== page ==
In an effort to keep students at EPCOT, Small said they hire two academic teachers — one math and one science. He also said they use all of their at-risk funding to hire these two instructors; however, those funds may end soon.
“Federal funds have been cut. There is no more “high hopes” funding,” Small said. “At-risk, we’re picking up; we’re using our local money. That’s how much at-risk has been cut, and from what I’m hearing, this may be the last year for at-risk. ... I hope that never happens because it keeps kids here who want to be here.”
Not only is funding needed to keep the two academic teachers, but funding is also needed for all of the expensive equipment. Some of the machines at the center cost anywhere from $6,000 to $15,000 to $30,000 a piece.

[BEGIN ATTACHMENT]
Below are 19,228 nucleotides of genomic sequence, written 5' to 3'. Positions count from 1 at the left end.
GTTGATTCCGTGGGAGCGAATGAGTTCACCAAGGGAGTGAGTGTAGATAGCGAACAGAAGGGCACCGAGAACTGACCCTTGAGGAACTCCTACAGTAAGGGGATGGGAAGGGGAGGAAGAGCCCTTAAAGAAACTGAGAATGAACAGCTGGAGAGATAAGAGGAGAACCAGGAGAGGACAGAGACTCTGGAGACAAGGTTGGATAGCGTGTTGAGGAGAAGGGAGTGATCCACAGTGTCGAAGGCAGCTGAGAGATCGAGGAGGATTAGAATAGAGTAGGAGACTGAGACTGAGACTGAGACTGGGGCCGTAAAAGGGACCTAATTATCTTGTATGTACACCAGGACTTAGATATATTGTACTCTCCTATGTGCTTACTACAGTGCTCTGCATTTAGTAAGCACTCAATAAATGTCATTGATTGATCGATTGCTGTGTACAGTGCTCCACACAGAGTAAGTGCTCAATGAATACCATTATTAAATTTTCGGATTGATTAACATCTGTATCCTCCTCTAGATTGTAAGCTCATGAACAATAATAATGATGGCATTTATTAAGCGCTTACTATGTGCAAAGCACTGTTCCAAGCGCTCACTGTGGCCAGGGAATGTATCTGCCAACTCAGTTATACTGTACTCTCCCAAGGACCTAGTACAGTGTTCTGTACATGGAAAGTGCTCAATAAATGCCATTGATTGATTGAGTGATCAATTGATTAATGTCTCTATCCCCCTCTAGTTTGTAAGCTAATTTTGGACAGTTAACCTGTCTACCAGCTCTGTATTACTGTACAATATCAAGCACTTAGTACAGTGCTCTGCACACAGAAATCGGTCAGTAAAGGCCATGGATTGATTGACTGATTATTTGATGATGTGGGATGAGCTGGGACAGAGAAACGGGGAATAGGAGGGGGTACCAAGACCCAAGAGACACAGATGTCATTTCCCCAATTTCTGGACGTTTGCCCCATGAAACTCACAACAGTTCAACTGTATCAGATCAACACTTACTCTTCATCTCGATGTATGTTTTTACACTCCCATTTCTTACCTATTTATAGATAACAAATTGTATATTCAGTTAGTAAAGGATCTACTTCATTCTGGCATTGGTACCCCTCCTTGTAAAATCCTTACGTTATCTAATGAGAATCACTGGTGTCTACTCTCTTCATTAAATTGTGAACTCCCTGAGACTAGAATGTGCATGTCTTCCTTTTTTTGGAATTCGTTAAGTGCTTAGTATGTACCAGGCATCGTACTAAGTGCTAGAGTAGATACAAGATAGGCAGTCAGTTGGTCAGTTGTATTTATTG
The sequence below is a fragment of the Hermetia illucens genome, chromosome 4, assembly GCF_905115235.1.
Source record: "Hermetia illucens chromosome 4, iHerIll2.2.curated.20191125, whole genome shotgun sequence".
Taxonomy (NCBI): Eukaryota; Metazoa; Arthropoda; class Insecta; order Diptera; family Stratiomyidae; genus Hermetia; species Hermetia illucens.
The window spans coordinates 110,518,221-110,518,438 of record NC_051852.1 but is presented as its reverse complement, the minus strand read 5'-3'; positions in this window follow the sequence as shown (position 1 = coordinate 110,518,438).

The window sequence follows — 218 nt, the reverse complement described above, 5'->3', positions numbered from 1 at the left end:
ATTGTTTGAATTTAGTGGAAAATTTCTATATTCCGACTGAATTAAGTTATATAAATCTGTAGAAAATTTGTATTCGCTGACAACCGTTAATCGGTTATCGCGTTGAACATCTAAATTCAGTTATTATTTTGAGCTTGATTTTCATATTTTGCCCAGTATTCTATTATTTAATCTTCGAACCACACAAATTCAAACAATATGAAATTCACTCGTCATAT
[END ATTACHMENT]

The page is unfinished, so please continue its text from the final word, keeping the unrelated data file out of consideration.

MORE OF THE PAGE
Small continued to emphasize the importance of recruiting, not just the students but parents and teachers as well. State Representative Roberts made the statement that parents and educators, at one time, instilled the “college-or-bust” motto into their kids’ and students’ minds. There is now, however, a huge request for career-tech students who will be workforce ready.
Closing in on the Q&A session, Knight inquired about the center’s advisory committee, asking if they gave input as to what its needs are when looking for potential workers, to which Small said twice a year. But, surprisingly, one of the main concerns when searching for future employees is soft (communication) skills.
“These were top-notch people. The kids were coming out of high school with poor soft skills: communication, oral, written, manners, looking you in the eye when speaking,” Small said. “That’s what I was hearing. We’re going to stress that (soft skills) more in our student organizations.”
After touring the facility and looking at each component— welding, machinery and electric— members of the committee were satisfied with what they saw.